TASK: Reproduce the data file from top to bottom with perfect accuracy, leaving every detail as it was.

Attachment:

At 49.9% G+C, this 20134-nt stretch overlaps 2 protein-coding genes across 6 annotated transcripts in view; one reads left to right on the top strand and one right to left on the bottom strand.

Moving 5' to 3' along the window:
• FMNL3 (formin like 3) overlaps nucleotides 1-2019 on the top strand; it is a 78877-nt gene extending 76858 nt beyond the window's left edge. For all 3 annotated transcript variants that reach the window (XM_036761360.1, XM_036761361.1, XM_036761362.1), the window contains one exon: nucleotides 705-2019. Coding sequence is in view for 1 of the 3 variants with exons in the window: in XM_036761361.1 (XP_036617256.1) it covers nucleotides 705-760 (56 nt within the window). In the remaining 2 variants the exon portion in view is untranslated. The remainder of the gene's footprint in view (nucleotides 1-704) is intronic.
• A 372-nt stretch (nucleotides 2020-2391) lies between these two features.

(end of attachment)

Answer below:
At 49.9% G+C, this 20134-nt stretch overlaps 2 protein-coding genes across 6 annotated transcripts in view; one reads left to right on the top strand and one right to left on the bottom strand.

Moving 5' to 3' along the window:
• FMNL3 (formin like 3) overlaps nucleotides 1-2019 on the top strand; it is a 78877-nt gene extending 76858 nt beyond the window's left edge. For all 3 annotated transcript variants that reach the window (XM_036761360.1, XM_036761361.1, XM_036761362.1), the window contains one exon: nucleotides 705-2019. Coding sequence is in view for 1 of the 3 variants with exons in the window: in XM_036761361.1 (XP_036617256.1) it covers nucleotides 705-760 (56 nt within the window). In the remaining 2 variants the exon portion in view is untranslated. The remainder of the gene's footprint in view (nucleotides 1-704) is intronic.
• A 372-nt stretch (nucleotides 2020-2391) lies between these two features.